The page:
I really feel like I have been initiated into society now because I have now been to the pre-wedding introduction ceremony. This was such a unique experience that I feel like my words and photos will fail me to fully portray what all happens and what all it means.
First off, the introduction ceremony is where the bride’s family hosts the grooms family (and friends) for the official meeting of the 2 sides. It is following the tradition of the old village ways. In the past, before the institution of church marriage was established, it was after this introduction ceremony that the couple was declared married and she would leave her family that night to go stay in his home. Well today, it is a little different, seeing as the official church marriage ceremony is important for believers here. But the main purpose of the introduction ceremony now is to bring together the family and friends of both sides, to pay the bride price (yes this is still something practiced here, whether in the village or the town), and to offer gifts to the brides family.
I will pause a little because you might be thinking… the bride’s family? Counter to American tradition, it is the groom who plans and pays for the bride and the wedding. The culture here say that since the parents have spent much time, effort, and money in raising and training the woman up to keep her own house one day, and since the groom is taking a hard worker from the father’s home, then he must pay. Like a re-compensation. So, the usually bride price is about 2-5 cows and some goats. And like I said gifts are also given to the bride’s family in appreciation. Things such as baskets of fresh produce, a lantern, crates of soda, a hoe, sack of rice, salt to last for a long while… the list goes on.
So, back to the ceremony… I went on the side of the groom because he is one of the pastors here. There were about 70 of us that went. For the ceremony, each side has an MC that represents the bride or groom, or their family. First off, all things are in good fun at this ceremony, but things can seem a little bazaar if you don’t know that. The groom’s side gathered together to receive “instructions” before we boarded the taxis to drive to the village, Peteti. Here were a few of the rules:
- the MC is the only one to talk for the family
- When we first arrive, we need to walk in humbly
- Those not wearing “gomas” (the traditional dress with big shoulders) must stand in the back because we are going to cause him much trouble for not being in proper attire (and that would be me and one other girl)
- Do not sit down when you first get to you seat, only when they officially invite us to sit
Again, all of this is in good fun, but these rules are established to avoid “fines” that the brides family might give. But you go in knowing that it is like a game and you bring money to pay the “fines”
So, like anything in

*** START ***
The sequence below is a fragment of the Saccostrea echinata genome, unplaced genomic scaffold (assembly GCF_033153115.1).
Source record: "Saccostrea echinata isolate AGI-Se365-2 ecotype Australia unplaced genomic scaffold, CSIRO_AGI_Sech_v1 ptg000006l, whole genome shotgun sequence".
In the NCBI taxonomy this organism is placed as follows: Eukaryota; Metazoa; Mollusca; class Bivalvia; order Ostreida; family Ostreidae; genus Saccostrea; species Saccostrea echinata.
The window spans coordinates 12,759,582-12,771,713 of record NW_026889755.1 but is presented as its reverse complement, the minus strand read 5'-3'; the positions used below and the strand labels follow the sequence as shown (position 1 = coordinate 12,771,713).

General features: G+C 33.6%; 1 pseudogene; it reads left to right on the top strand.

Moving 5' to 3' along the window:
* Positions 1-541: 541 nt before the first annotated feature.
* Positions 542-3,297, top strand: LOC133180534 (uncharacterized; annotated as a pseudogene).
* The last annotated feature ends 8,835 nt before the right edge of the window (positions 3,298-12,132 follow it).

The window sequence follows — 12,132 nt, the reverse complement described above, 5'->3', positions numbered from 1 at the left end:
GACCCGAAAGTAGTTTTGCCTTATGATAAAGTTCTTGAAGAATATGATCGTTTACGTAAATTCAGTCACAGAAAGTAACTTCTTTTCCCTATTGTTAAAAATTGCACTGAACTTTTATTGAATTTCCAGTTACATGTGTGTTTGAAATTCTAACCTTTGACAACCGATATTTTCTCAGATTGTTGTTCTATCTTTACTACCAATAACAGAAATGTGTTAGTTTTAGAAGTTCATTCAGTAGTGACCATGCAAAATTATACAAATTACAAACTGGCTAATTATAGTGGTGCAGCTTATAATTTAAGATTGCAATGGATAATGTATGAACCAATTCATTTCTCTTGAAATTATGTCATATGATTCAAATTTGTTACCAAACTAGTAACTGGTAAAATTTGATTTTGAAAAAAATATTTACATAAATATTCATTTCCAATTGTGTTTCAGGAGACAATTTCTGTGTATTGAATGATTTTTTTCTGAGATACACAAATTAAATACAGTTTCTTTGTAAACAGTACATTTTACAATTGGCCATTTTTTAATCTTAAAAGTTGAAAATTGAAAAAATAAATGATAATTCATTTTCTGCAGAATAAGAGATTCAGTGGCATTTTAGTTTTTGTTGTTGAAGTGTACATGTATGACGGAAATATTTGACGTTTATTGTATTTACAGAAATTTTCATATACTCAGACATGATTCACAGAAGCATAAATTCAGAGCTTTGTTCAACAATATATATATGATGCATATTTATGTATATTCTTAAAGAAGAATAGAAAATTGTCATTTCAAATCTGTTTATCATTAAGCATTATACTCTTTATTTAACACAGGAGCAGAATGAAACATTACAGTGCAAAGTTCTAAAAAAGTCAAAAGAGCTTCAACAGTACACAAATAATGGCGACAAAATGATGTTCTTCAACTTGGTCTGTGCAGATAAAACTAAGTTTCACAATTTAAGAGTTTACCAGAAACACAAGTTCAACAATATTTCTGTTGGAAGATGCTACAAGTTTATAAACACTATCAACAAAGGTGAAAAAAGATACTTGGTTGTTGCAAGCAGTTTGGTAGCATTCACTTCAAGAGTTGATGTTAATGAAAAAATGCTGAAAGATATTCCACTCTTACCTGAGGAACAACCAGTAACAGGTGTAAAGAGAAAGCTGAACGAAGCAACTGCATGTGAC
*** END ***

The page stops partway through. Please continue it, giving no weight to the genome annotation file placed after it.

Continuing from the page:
Africa that has to do with time, the grooms side arrived late. We stood outside the fence while our MC was negotiating our late arrival and the “fine” it would cost us. There were many people sitting under big party tents from the brides side. Everything was decorated nicely with blue and white ribbons and everyone was dressed in the traditional wear. I like that a lot.
The best way to describe the ceremony is as if they were acting and putting on a sort of play. Once we were officially invited to sit down, the bride’s MC told us that they were in the middle of a clan meeting to discuss a new school but we have come late for the meeting so really there was no reason for us to remain. Our MC talked and explained that there was another reason we had come. Then through some more friendly banter our MC told the other MC that we had come for a bride.
From there things got even more interesting. The bride MC went to get the girls in the house that we might have come for. The first group to come out, so that we can choose which girl we had come for (mind you that the real bride and groom have been in a courtship relationship for a while so this is NOT a pre-arranged marriage- only part of the fun of the ceremony). So the first group of girls came and were very young, around 6
years. Our MC said that none were the one, so we had to pay a “transport fee” to go to the next village to get some other girls that the bride might be among. This proceeded about 5 times… the young girls, then teenagers, then girls my age, then grandmothers, then there were some ladies that left for another country (for pretend) so we brought them and they were the aunties. Then the final group of girls, our last resort, were brought from a neighboring country and the bride was among them. The aunties said that they recognized us and that she knew us. So we were officially welcome to the “clan meeting” and were then served sodas. (I really hope you are following this at least a little bit.)
Since the aunties recognized us and knew the groom, to prove, they had to find the groom, who was “hiding” in the back of our group. When they found him they brought him out from our tent and put him in the seat of honor (a couch) in the front. Then the groom’s aunties had to go among the last group of girls and point out the bride.
Among other things, there was also a time for the grooms side to present the gifts we brought and for each member of the family to be introduced to the brides side of the family. All in all it was very entertaining. It also seemed like every child living in the village gathered around to on look. At the end of all the talking, presenting, and introducing, the bride a groom cut a cake and then we were served “lunch” (at ).
I attached a few photos of the young “fake brides”, me carrying a gift to present, and a sample of the traditional wear. It was a very fun experience and I hope to be invited to another.